The alumina layer usually has a thickness of about 0.5 micron to about 5 microns, and preferably, about 1 micron to about 2 microns. As described previously, it conforms to the bond layer and chemically isolates the bond layer from the thermal barrier coating, while also retarding the growth rate of scale-oxide formation, by acting as a diffusion barrier to the passage of oxygen. Thus, the life of the coated article is extended which is a key advantage for high-performance parts like those found in a turbine engine. Moreover, the economic benefits of utilizing thermal-spray techniques instead of EB-PVD for the bond coat and thermal barrier coating are realized without any sacrifice in the integrity of the coating system.

While preferred embodiments have been set forth for the purpose of illustration, the foregoing description should not be deemed to be a limitation on the scope of the invention. Accordingly, various modifications, adaptations, and alternatives may occur to one skilled in the art without departing from the spirit and scope of the claimed inventive concept.

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Reference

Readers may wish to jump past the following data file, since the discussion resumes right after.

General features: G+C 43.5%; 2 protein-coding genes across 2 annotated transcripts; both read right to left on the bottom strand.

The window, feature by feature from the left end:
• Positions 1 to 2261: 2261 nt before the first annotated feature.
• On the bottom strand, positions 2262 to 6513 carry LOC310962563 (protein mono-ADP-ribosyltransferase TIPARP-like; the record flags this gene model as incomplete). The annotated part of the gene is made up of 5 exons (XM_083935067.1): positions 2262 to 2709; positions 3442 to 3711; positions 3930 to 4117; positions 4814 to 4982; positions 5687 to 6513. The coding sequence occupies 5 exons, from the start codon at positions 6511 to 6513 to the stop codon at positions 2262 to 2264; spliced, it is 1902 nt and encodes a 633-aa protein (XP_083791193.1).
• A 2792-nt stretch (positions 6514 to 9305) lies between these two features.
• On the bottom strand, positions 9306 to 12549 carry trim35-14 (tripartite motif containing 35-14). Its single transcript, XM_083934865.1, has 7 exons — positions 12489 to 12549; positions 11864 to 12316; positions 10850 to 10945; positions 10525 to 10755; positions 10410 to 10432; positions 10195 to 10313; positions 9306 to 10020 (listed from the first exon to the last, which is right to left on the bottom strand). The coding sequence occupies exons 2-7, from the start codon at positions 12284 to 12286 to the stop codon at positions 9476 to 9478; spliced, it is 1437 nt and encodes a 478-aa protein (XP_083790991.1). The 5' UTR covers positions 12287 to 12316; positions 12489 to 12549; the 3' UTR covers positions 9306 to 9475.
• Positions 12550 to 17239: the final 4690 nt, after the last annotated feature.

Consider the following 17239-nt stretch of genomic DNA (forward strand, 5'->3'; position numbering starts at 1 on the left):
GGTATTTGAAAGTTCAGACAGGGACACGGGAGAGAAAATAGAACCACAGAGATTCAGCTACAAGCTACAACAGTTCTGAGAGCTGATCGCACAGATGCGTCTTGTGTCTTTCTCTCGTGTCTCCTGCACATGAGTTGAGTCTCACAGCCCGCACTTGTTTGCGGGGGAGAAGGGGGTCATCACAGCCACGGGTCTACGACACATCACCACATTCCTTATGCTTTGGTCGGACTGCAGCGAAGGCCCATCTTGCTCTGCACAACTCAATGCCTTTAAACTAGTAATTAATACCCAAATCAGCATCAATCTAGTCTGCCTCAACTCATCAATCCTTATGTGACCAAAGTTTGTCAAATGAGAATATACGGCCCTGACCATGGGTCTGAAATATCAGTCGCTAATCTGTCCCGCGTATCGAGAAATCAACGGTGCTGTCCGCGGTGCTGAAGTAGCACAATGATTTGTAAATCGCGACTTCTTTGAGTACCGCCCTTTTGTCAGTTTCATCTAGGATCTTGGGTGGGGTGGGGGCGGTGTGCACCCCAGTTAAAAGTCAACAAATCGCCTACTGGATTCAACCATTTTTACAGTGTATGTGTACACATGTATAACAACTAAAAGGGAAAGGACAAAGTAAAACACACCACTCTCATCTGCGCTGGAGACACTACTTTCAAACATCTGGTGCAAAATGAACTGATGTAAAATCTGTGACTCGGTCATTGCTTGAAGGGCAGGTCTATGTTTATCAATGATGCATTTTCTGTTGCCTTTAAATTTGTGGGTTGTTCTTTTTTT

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Classifications
U.S. Classification427/453, 427/419.3, 427/456, 427/419.2, 427/255.34, 427/405
International ClassificationC23C4/02, C23C28/00
Cooperative ClassificationC23C28/3455, C23C4/02, Y02T50/67, C23C28/3215, C23C28/345
European ClassificationC23C28/3455, C23C28/3215, C23C28/345, C23C4/02
Legal Events
DateCodeEventDescription
Nov 12, 1996ASAssignment
Owner name: GENERAL ELECTRIC COMPANY, NEW YORK
Free format text: ASSIGNMENT OF ASSIGNORS INTEREST;ASSIGNORS:VAKIL, HIMANSHU BACHUBHAI;JACKSON, MELVIN ROBERT;REEL/FRAME:008300/0596
Effective date: 19961106
Sep 28, 2002FPAYFee payment
Year of fee payment: 4
Nov 22, 2006REMIMaintenance fee reminder mailed
May 4, 2007LAPSLapse for failure to pay maintenance fees
Jul 3, 2007FPExpired due to failure to pay maintenance fee
Effective date: 20070504